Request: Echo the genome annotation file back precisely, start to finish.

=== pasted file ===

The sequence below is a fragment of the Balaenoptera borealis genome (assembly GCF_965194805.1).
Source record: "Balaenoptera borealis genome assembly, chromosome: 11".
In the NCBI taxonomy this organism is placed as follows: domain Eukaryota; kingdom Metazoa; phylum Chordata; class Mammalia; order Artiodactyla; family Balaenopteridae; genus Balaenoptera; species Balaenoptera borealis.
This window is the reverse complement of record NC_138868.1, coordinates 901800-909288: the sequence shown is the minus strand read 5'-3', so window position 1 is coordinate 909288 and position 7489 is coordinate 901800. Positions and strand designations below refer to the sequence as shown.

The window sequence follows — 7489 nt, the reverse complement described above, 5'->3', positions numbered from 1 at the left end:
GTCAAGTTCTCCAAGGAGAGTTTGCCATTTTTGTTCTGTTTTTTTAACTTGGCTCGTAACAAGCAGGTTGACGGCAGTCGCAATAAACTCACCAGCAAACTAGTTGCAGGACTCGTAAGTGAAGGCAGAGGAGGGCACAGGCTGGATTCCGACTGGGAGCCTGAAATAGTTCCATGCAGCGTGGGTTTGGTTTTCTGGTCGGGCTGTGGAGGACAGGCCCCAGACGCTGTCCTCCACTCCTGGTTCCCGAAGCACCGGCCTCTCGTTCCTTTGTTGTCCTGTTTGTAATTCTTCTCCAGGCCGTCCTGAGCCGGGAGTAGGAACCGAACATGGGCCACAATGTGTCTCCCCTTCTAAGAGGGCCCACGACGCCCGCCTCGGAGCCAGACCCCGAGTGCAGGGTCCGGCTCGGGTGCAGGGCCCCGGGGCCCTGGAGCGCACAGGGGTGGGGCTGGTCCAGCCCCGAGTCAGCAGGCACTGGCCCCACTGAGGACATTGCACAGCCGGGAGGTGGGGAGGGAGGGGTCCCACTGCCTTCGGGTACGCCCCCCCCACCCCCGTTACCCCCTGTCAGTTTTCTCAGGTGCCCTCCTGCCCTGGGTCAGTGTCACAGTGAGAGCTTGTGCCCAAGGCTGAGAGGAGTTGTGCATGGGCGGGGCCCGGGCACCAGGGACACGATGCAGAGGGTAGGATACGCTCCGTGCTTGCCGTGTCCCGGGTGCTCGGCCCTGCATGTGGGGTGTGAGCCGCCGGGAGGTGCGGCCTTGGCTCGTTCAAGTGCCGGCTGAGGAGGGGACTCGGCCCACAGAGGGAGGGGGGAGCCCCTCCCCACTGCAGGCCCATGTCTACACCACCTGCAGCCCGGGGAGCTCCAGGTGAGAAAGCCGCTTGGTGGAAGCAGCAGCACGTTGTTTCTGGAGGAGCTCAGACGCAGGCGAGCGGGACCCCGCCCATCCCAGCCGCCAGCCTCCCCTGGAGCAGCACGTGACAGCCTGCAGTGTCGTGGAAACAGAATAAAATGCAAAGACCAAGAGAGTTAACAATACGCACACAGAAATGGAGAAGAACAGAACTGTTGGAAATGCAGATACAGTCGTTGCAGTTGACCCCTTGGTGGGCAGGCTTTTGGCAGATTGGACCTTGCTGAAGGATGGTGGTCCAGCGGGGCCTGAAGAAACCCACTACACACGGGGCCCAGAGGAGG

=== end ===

The sequence below is a fragment of the Balaenoptera borealis genome (assembly GCF_965194805.1).
Source record: "Balaenoptera borealis genome assembly, chromosome: 11".
In the NCBI taxonomy this organism is placed as follows: domain Eukaryota; kingdom Metazoa; phylum Chordata; class Mammalia; order Artiodactyla; family Balaenopteridae; genus Balaenoptera; species Balaenoptera borealis.
This window is the reverse complement of record NC_138868.1, coordinates 901800-909288: the sequence shown is the minus strand read 5'-3', so window position 1 is coordinate 909288 and position 7489 is coordinate 901800. Positions and strand designations below refer to the sequence as shown.

The window sequence follows — 7489 nt, the reverse complement described above, 5'->3', positions numbered from 1 at the left end:
GTCAAGTTCTCCAAGGAGAGTTTGCCATTTTTGTTCTGTTTTTTTAACTTGGCTCGTAACAAGCAGGTTGACGGCAGTCGCAATAAACTCACCAGCAAACTAGTTGCAGGACTCGTAAGTGAAGGCAGAGGAGGGCACAGGCTGGATTCCGACTGGGAGCCTGAAATAGTTCCATGCAGCGTGGGTTTGGTTTTCTGGTCGGGCTGTGGAGGACAGGCCCCAGACGCTGTCCTCCACTCCTGGTTCCCGAAGCACCGGCCTCTCGTTCCTTTGTTGTCCTGTTTGTAATTCTTCTCCAGGCCGTCCTGAGCCGGGAGTAGGAACCGAACATGGGCCACAATGTGTCTCCCCTTCTAAGAGGGCCCACGACGCCCGCCTCGGAGCCAGACCCCGAGTGCAGGGTCCGGCTCGGGTGCAGGGCCCCGGGGCCCTGGAGCGCACAGGGGTGGGGCTGGTCCAGCCCCGAGTCAGCAGGCACTGGCCCCACTGAGGACATTGCACAGCCGGGAGGTGGGGAGGGAGGGGTCCCACTGCCTTCGGGTACGCCCCCCCCACCCCCGTTACCCCCTGTCAGTTTTCTCAGGTGCCCTCCTGCCCTGGGTCAGTGTCACAGTGAGAGCTTGTGCCCAAGGCTGAGAGGAGTTGTGCATGGGCGGGGCCCGGGCACCAGGGACACGATGCAGAGGGTAGGATACGCTCCGTGCTTGCCGTGTCCCGGGTGCTCGGCCCTGCATGTGGGGTGTGAGCCGCCGGGAGGTGCGGCCTTGGCTCGTTCAAGTGCCGGCTGAGGAGGGGACTCGGCCCACAGAGGGAGGGGGGAGCCCCTCCCCACTGCAGGCCCATGTCTACACCACCTGCAGCCCGGGGAGCTCCAGGTGAGAAAGCCGCTTGGTGGAAGCAGCAGCACGTTGTTTCTGGAGGAGCTCAGACGCAGGCGAGCGGGACCCCGCCCATCCCAGCCGCCAGCCTCCCCTGGAGCAGCACGTGACAGCCTGCAGTGTCGTGGAAACAGAATAAAATGCAAAGACCAAGAGAGTTAACAATACGCACACAGAAATGGAGAAGAACAGAACTGTTGGAAATGCAGATACAGTCGTTGCAGTTGACCCCTTGGTGGGCAGGCTTTTGGCAGATTGGACCTTGCTGAAGGATGGTGGTCCAGCGGGGCCTGAAGAAACCCACTACACACGGGGCCCAGAGGAGG